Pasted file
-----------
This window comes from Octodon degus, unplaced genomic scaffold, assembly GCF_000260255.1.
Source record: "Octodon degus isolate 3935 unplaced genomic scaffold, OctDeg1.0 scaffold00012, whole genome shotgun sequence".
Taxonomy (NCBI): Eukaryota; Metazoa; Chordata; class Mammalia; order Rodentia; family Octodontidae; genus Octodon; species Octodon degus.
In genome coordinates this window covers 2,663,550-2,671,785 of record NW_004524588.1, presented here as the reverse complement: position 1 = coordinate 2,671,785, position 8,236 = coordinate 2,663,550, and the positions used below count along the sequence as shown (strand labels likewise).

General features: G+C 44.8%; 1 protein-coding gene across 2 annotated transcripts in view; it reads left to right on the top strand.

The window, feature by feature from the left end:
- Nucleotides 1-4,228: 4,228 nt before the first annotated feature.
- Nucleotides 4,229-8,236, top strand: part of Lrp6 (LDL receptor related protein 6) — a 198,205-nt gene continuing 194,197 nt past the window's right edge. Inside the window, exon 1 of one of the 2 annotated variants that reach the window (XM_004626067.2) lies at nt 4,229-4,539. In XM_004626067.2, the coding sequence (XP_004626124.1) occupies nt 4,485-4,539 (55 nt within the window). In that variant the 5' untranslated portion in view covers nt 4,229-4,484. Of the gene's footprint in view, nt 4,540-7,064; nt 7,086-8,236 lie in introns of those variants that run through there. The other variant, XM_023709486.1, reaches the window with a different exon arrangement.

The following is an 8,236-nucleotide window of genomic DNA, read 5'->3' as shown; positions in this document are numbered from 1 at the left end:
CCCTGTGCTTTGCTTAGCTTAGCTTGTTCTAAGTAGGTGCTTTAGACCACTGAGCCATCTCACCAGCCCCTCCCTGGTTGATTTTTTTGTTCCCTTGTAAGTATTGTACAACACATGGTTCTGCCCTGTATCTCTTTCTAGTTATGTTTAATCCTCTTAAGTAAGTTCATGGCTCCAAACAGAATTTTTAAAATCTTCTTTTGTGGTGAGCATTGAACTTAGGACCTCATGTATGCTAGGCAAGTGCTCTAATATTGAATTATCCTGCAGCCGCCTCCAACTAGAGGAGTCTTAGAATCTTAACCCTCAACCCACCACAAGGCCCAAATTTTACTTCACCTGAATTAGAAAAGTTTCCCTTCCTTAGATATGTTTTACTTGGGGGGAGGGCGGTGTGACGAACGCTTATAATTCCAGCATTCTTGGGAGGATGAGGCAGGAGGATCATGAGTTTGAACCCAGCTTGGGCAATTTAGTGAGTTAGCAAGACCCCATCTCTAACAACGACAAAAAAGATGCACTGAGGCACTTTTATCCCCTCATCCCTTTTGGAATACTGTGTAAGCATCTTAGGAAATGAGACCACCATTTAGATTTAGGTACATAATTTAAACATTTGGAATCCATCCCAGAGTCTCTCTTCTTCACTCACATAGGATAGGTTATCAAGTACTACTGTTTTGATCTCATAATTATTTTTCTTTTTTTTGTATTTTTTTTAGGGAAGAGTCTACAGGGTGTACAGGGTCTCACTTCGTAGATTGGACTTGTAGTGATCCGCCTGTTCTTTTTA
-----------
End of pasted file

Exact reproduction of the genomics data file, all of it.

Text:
This window comes from Octodon degus, unplaced genomic scaffold, assembly GCF_000260255.1.
Source record: "Octodon degus isolate 3935 unplaced genomic scaffold, OctDeg1.0 scaffold00012, whole genome shotgun sequence".
Taxonomy (NCBI): Eukaryota; Metazoa; Chordata; class Mammalia; order Rodentia; family Octodontidae; genus Octodon; species Octodon degus.
In genome coordinates this window covers 2,663,550-2,671,785 of record NW_004524588.1, presented here as the reverse complement: position 1 = coordinate 2,671,785, position 8,236 = coordinate 2,663,550, and the positions used below count along the sequence as shown (strand labels likewise).

General features: G+C 44.8%; 1 protein-coding gene across 2 annotated transcripts in view; it reads left to right on the top strand.

The window, feature by feature from the left end:
- Nucleotides 1-4,228: 4,228 nt before the first annotated feature.
- Nucleotides 4,229-8,236, top strand: part of Lrp6 (LDL receptor related protein 6) — a 198,205-nt gene continuing 194,197 nt past the window's right edge. Inside the window, exon 1 of one of the 2 annotated variants that reach the window (XM_004626067.2) lies at nt 4,229-4,539. In XM_004626067.2, the coding sequence (XP_004626124.1) occupies nt 4,485-4,539 (55 nt within the window). In that variant the 5' untranslated portion in view covers nt 4,229-4,484. Of the gene's footprint in view, nt 4,540-7,064; nt 7,086-8,236 lie in introns of those variants that run through there. The other variant, XM_023709486.1, reaches the window with a different exon arrangement.

The following is an 8,236-nucleotide window of genomic DNA, read 5'->3' as shown; positions in this document are numbered from 1 at the left end:
CCCTGTGCTTTGCTTAGCTTAGCTTGTTCTAAGTAGGTGCTTTAGACCACTGAGCCATCTCACCAGCCCCTCCCTGGTTGATTTTTTTGTTCCCTTGTAAGTATTGTACAACACATGGTTCTGCCCTGTATCTCTTTCTAGTTATGTTTAATCCTCTTAAGTAAGTTCATGGCTCCAAACAGAATTTTTAAAATCTTCTTTTGTGGTGAGCATTGAACTTAGGACCTCATGTATGCTAGGCAAGTGCTCTAATATTGAATTATCCTGCAGCCGCCTCCAACTAGAGGAGTCTTAGAATCTTAACCCTCAACCCACCACAAGGCCCAAATTTTACTTCACCTGAATTAGAAAAGTTTCCCTTCCTTAGATATGTTTTACTTGGGGGGAGGGCGGTGTGACGAACGCTTATAATTCCAGCATTCTTGGGAGGATGAGGCAGGAGGATCATGAGTTTGAACCCAGCTTGGGCAATTTAGTGAGTTAGCAAGACCCCATCTCTAACAACGACAAAAAAGATGCACTGAGGCACTTTTATCCCCTCATCCCTTTTGGAATACTGTGTAAGCATCTTAGGAAATGAGACCACCATTTAGATTTAGGTACATAATTTAAACATTTGGAATCCATCCCAGAGTCTCTCTTCTTCACTCACATAGGATAGGTTATCAAGTACTACTGTTTTGATCTCATAATTATTTTTCTTTTTTTTGTATTTTTTTTAGGGAAGAGTCTACAGGGTGTACAGGGTCTCACTTCGTAGATTGGACTTGTAGTGATCCGCCTGTTCTTTTTA